A class of prescription medicines used in conjunction with diet and exercise to manage type 2 diabetes could also help treat people with COVID-19, according to a researcher in America.

Dr Gianluca Iacobellis, a medicine professor and endocrinologist at the University of Miami Miller School of Medicine, has written an article about how he thinks DDP4 inhibitors such as sitagliptin, saxagliptin, linagliptin, and alogliptin might hold the key to targeting the global pandemic.

He has studied previous coronavirus research and said there is evidence to suggest that the DPP4 enzyme is interacting with COVID-19, which indicates it might have a significant role to play in battling the killer virus.

DPP4 is found throughout the body and it plays an important role in inflammatory responses and insulin regulation. DPP4 inhibitors are used to help increase insulin and GLP-1 secretion among those with type 2 diabetes

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Dr Iacobellis said: “The body is overreacting with this inflammatory response to the virus. This could be partially mediated by DPP4. The virus binds to the enzyme and the enzymatic activity of DPP4 overexpresses inflammatory cytokines, exaggerating the inflammatory response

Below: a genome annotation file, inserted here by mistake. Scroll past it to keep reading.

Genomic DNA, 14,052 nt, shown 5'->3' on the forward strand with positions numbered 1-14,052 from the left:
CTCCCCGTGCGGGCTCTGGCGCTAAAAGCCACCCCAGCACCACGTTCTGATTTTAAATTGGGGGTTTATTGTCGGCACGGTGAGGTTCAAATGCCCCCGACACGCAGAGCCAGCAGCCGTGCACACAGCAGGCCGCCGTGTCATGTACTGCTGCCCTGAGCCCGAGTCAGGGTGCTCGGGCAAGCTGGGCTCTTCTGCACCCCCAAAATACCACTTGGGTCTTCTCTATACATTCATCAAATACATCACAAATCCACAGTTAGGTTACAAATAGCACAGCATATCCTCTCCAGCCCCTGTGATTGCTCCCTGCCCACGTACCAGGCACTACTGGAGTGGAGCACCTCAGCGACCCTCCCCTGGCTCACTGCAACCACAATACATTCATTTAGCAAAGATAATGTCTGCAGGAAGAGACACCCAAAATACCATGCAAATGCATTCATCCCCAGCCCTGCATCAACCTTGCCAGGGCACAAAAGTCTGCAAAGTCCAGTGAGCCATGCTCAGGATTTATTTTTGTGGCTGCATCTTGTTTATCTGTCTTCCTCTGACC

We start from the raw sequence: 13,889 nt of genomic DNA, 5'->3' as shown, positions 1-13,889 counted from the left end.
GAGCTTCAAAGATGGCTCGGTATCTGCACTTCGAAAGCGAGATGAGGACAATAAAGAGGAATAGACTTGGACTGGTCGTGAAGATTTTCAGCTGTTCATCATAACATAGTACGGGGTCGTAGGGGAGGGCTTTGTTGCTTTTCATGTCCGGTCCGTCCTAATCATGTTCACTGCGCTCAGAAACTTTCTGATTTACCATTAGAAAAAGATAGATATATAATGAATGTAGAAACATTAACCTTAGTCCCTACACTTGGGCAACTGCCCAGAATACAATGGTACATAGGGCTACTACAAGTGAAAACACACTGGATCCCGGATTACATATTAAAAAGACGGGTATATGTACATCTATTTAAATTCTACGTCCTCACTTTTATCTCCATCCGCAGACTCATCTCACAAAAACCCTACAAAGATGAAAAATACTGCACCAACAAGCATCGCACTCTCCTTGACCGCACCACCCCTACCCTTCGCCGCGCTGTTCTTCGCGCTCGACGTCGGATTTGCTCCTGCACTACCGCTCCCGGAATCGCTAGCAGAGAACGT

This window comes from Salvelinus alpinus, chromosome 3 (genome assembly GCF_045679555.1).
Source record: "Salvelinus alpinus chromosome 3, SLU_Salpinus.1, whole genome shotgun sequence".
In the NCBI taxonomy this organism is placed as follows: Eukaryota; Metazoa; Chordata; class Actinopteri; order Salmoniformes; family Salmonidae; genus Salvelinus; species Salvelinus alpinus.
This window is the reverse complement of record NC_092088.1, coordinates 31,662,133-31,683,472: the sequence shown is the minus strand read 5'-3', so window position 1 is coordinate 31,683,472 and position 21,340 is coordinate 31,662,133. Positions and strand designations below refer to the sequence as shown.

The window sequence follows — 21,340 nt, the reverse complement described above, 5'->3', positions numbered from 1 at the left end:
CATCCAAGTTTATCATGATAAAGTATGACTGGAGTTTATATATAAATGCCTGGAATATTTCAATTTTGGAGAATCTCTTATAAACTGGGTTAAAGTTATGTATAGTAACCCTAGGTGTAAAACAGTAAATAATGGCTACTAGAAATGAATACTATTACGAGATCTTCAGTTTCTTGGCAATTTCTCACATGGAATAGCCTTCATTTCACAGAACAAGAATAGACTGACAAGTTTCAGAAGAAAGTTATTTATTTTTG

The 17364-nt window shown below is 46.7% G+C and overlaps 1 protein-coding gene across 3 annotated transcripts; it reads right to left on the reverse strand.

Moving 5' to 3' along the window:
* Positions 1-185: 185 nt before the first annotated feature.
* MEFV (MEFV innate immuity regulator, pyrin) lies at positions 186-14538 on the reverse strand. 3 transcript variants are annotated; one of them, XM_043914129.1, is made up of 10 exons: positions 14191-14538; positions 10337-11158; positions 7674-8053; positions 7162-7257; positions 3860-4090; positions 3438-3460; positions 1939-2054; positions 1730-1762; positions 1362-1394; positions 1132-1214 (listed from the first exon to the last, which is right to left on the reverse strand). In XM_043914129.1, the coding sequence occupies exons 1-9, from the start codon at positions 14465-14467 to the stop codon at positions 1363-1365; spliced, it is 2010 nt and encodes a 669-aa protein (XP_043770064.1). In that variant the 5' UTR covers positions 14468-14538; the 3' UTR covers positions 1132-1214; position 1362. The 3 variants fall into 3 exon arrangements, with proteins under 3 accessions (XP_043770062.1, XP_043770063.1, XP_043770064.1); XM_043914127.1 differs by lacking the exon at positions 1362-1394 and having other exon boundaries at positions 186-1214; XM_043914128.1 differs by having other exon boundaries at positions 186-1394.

“Previous studies, of SARS and MERS, showed that, if you blocked DPP4 activity, there was a reduction in the inflammatory response. This could ameliorate the immune response to the virus.”

Previous research carried out in Wuhan – where the COVID-19 crisis began – and in Italy has indicated that mortality and intensive care unit admission rates are significantly higher among people who have type 2 diabetes.

The government has been advising people with diabetes to be “particularly stringent” in following social distancing measures.

Those with either type 1 or type 2 diabetes have been included on a list which outlines who may be at an increased of infection. 

Dr. Iacobellis said more research is needed before clinicians can start turning to DPP4 inhibitors to help treat people with COVID-19, but he thinks early indications look positive. 

He said: “Starting with diabetes patients, we should be conducting randomised studies to test whether treating those with mild or moderate symptoms improves outcomes. These drugs are well tolerated and may provide therapeutic benefit.”

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